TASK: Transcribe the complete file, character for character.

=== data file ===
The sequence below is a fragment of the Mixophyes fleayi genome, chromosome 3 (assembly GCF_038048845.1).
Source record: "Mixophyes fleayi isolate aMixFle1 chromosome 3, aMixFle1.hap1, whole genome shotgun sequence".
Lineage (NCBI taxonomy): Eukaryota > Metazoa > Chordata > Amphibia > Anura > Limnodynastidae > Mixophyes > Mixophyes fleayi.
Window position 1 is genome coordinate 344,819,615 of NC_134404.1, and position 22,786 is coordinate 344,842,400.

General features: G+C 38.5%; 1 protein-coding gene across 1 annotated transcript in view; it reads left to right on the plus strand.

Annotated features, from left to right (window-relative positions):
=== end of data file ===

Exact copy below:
The sequence below is a fragment of the Mixophyes fleayi genome, chromosome 3 (assembly GCF_038048845.1).
Source record: "Mixophyes fleayi isolate aMixFle1 chromosome 3, aMixFle1.hap1, whole genome shotgun sequence".
Lineage (NCBI taxonomy): Eukaryota > Metazoa > Chordata > Amphibia > Anura > Limnodynastidae > Mixophyes > Mixophyes fleayi.
Window position 1 is genome coordinate 344,819,615 of NC_134404.1, and position 22,786 is coordinate 344,842,400.

General features: G+C 38.5%; 1 protein-coding gene across 1 annotated transcript in view; it reads left to right on the plus strand.

Annotated features, from left to right (window-relative positions):